ACKNOWLEDGEMENT

This work was supported in part by NIH grants HL 39948 and 62308.

REFERENCES

1. Wilkison D., Mager,D. and Leong,J. (1994) Endogenous human retroviruses. In Levy,J. (ed.), The Retroviridae. Plenum Press, New York, NY, Vol. 3, pp. 465–535.
2. Smit A.F. (1996) The origin of interspersed repeats in the human genome. Curr. Opin. Genet. Dev., 6, 743–748. [PubMed]
3. Lower R., Lower,J. and Kurth,R. (1996) The viruses in all of us: characteristics and biological significance of human endogenous retrovirus sequences. Proc. Natl Acad. Sci. USA, 93, 5177–5184. [PMC free article] [PubMed]
4. Henikoff S., Greene,E., Pietrokovski,S., Bork,P., Attwood,T. and Hood,L. (1997) Gene families: the taxonomy of protein paralogs and chimeras. Science, 278, 609–614. [PubMed]
5. Temin H.M. (1981) Structure, variation and synthesis of retrovirus long terminal repeat. Cell, 27, 1–3. [PubMed]
6. Coffin J., Hughes,S. and Varmus,H. (1997) Retroviruses. Cold Spring Harbor Laboratory Press, Cold Spring Harbor, NY.
7. International Human Genome Sequencing Consortium (2001) Initial sequencing and analysis of the human genome. Nature, 409, 860–921. [PubMed]
8. Doolittle W.F. and Sapienza,C. (1980) Selfish genes, the phenotype paradigm and genome evolution. Nature, 284, 601–603. [PubMed]
9. Medstrand P., Landry,J.R. and Mager,D.L. (2001) Long terminal repeats are used as alternative promoters for the endothelin B receptor and apolipoprotein C-I genes in humans. J. Biol. Chem., 276, 1896–1903. [PubMed]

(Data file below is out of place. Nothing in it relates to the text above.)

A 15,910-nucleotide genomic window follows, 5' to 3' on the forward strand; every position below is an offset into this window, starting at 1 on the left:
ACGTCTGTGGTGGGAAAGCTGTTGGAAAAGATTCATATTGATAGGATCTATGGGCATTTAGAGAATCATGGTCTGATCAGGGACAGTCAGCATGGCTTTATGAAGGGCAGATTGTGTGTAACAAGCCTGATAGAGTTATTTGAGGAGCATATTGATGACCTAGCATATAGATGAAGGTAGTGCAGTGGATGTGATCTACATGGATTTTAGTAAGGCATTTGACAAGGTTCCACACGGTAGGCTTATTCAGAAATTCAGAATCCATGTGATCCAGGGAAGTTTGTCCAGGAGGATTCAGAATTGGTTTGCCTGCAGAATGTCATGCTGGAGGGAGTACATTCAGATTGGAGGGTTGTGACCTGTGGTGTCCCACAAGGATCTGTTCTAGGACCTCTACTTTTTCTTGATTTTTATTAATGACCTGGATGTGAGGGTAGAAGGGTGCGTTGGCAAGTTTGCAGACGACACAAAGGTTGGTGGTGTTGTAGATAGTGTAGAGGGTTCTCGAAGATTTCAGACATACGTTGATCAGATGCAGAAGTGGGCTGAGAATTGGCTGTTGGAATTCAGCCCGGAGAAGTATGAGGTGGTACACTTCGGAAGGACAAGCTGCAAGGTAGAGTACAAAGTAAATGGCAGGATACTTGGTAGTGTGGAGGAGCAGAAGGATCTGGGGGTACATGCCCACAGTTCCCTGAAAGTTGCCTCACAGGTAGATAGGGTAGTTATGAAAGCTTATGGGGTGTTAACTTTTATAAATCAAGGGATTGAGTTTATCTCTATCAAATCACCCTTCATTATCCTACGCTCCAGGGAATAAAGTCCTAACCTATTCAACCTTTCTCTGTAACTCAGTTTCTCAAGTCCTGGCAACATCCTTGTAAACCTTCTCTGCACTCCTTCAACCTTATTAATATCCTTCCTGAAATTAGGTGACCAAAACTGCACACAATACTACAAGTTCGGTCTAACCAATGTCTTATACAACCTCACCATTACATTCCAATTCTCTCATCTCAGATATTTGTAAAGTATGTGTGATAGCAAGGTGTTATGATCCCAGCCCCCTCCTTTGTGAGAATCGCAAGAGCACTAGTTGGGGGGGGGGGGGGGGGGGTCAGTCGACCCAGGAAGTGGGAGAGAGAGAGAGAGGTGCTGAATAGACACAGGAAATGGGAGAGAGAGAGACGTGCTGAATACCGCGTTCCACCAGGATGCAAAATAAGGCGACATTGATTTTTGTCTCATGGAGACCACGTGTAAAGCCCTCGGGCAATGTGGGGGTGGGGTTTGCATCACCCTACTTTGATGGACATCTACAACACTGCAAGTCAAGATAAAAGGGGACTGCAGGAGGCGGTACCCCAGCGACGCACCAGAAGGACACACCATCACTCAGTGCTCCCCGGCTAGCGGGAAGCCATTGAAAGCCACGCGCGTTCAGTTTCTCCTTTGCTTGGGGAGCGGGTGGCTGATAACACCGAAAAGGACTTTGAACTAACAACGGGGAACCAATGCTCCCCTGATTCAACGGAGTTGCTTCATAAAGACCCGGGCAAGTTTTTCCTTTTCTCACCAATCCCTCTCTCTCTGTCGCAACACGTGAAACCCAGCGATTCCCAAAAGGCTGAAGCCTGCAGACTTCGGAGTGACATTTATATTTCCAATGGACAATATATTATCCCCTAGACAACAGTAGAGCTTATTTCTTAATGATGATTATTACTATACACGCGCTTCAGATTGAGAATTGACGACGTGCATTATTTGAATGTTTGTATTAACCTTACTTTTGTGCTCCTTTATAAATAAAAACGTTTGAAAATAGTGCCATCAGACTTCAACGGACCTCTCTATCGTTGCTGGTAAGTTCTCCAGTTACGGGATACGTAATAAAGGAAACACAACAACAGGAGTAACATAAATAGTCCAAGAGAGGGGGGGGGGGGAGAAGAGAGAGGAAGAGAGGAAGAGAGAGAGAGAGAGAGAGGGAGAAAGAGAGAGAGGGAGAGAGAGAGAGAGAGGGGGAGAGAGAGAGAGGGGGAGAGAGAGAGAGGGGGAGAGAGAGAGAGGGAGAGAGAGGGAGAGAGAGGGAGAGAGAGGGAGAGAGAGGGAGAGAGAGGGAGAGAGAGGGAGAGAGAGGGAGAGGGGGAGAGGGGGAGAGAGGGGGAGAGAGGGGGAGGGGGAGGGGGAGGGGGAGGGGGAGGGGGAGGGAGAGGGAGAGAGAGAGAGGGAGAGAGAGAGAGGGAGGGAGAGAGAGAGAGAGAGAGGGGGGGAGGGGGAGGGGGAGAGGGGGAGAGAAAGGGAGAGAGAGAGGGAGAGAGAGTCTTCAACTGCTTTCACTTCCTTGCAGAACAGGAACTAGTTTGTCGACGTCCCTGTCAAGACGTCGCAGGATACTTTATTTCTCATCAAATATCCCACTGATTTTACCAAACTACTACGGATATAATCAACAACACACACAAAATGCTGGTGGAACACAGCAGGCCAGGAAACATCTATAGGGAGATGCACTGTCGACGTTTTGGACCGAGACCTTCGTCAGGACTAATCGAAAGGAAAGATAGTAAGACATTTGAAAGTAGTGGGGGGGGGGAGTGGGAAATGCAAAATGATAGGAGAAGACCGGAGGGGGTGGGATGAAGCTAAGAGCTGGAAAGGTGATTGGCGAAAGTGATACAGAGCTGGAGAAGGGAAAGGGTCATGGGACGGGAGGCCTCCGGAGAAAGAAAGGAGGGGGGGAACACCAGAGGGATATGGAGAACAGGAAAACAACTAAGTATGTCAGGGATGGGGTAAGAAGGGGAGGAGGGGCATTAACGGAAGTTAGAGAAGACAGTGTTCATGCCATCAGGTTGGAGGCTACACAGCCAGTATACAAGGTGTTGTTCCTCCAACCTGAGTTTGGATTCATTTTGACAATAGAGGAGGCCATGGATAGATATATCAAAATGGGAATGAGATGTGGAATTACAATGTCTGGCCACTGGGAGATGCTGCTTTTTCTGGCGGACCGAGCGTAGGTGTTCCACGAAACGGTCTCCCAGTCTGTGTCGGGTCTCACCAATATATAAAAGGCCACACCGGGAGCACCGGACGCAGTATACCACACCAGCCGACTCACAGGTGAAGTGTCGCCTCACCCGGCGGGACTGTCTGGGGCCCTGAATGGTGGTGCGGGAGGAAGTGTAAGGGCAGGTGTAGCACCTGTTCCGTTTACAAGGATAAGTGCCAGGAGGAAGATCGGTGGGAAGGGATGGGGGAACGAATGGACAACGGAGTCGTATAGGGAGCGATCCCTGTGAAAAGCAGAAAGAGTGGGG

10. Strazzullo M., Parisi,T., Di Cristofano,A., Rocchi,M. and La Mantia,G. (1998) Characterization and genomic mapping of chimeric ERV9 endogenous retroviruses-host gene transcripts. Gene, 5, 77–83. [PubMed]
11. Perez-Stable C., Ayres,T.M. and Shen,C.J. (1984) Distinctive sequence organization and functional programming of an Alu repeat promoter. Proc. Natl Acad. Sci. USA, 81, 5291–5295. [PMC free article] [PubMed]
12. Schmid C.W. (1996) Alu: structure, origin, evolution, significance and function of one tenth of human DNA. Prog. Nucleic Acid Res. Mol. Biol., 53, 283–319. [PubMed]
13. Britten R.J. (1996) DNA sequence insertion and evolutionary variation in gene regulation. Proc. Natl Acad. Sci. USA, 93, 9374–9377. [PMC free article] [PubMed]
14. Moran J.V., DeBerardinis,R.J. and Kazazian,H.H. (1999) Exon shuffling by L1 retrotransposition. Science, 283, 1530–1533. [PubMed]
15. Henthorn P.S., Mager,D., Huisman,D. and Smithies,O. (1986) A gene deletion ending within a complex array of repeated sequences 3′ to the human beta-globin gene cluster. Proc. Natl Acad. Sci. USA, 83, 5194–5198. [PMC free article] [PubMed]